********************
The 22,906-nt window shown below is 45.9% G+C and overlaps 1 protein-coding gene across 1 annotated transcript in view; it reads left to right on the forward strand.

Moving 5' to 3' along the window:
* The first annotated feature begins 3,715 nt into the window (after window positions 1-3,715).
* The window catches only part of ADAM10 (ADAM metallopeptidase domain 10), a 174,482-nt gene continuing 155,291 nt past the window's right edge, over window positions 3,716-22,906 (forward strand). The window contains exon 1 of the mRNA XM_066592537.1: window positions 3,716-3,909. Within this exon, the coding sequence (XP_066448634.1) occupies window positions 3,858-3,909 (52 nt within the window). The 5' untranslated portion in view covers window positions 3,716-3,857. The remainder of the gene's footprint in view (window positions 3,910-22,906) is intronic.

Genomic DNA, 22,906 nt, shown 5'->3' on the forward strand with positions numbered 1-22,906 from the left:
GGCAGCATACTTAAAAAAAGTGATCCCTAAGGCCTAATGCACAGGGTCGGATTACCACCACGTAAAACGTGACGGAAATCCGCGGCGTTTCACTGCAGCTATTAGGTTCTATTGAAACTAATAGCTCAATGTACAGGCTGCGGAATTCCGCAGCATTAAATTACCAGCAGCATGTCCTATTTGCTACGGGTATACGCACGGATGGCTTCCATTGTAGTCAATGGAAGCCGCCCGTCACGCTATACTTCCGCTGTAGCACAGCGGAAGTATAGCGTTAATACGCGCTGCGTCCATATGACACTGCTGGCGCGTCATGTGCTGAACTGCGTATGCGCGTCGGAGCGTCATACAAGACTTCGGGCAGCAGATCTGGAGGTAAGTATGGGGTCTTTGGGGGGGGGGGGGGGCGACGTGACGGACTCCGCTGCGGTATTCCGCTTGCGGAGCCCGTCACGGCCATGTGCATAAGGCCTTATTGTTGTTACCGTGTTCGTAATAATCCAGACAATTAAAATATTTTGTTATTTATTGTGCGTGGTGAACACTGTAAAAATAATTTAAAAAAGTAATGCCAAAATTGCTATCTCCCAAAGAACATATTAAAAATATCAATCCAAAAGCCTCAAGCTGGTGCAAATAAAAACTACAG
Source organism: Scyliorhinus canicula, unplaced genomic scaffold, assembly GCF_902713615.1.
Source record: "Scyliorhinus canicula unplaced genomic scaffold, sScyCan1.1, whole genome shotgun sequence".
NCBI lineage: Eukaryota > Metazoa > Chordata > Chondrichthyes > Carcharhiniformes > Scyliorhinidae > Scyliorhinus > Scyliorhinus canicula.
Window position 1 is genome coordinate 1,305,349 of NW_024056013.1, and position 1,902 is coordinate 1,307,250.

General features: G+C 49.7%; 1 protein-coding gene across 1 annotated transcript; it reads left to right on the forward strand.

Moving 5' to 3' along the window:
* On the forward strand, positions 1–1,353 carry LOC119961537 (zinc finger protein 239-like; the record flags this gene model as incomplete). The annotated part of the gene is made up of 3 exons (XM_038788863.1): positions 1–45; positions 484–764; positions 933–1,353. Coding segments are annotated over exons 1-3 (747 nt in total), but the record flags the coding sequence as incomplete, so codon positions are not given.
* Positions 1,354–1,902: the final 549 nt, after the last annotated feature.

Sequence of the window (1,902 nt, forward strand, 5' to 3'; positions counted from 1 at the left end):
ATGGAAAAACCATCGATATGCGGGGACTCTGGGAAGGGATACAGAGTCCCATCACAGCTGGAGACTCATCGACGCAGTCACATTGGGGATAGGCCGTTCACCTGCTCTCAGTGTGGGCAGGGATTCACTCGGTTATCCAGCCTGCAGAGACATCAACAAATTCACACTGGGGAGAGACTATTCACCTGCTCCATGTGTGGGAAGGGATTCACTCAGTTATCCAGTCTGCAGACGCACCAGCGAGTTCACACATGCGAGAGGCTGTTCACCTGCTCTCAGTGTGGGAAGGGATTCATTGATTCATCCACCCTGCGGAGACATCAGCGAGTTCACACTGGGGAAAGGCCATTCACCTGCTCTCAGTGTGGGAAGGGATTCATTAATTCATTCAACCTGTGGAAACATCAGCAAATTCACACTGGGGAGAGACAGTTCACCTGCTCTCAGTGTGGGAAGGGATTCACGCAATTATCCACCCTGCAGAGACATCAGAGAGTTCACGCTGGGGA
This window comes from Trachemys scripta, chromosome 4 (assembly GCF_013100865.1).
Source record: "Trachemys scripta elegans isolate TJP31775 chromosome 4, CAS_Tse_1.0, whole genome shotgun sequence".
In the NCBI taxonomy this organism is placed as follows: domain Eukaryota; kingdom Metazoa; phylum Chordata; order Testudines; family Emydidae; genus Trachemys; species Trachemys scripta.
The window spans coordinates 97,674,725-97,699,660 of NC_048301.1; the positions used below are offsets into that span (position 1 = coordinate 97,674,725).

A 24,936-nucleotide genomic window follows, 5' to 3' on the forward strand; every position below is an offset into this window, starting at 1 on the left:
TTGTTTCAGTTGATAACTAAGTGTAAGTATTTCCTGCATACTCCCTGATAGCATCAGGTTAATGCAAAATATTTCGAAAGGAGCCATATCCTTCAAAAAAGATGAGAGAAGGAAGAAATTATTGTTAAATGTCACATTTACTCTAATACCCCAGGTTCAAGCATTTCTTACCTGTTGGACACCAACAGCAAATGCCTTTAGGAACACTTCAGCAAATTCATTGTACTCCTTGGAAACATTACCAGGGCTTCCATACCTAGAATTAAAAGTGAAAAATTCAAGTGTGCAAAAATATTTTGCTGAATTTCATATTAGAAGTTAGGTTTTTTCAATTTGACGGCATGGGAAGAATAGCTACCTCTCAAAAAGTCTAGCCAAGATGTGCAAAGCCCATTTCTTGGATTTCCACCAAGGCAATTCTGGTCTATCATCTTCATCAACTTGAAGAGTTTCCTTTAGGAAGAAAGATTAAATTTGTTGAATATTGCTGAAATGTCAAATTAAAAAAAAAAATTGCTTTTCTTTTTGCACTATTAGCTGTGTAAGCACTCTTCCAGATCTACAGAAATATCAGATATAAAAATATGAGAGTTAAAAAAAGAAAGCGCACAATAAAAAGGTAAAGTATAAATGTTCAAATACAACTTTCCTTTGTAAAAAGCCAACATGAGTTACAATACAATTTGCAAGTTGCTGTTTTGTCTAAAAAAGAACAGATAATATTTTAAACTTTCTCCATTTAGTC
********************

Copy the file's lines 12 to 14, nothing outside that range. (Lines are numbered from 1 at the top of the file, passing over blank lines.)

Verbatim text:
Moving 5' to 3' along the window:
* On the forward strand, positions 1–1,353 carry LOC119961537 (zinc finger protein 239-like; the record flags this gene model as incomplete). The annotated part of the gene is made up of 3 exons (XM_038788863.1): positions 1–45; positions 484–764; positions 933–1,353. Coding segments are annotated over exons 1-3 (747 nt in total), but the record flags the coding sequence as incomplete, so codon positions are not given.
* Positions 1,354–1,902: the final 549 nt, after the last annotated feature.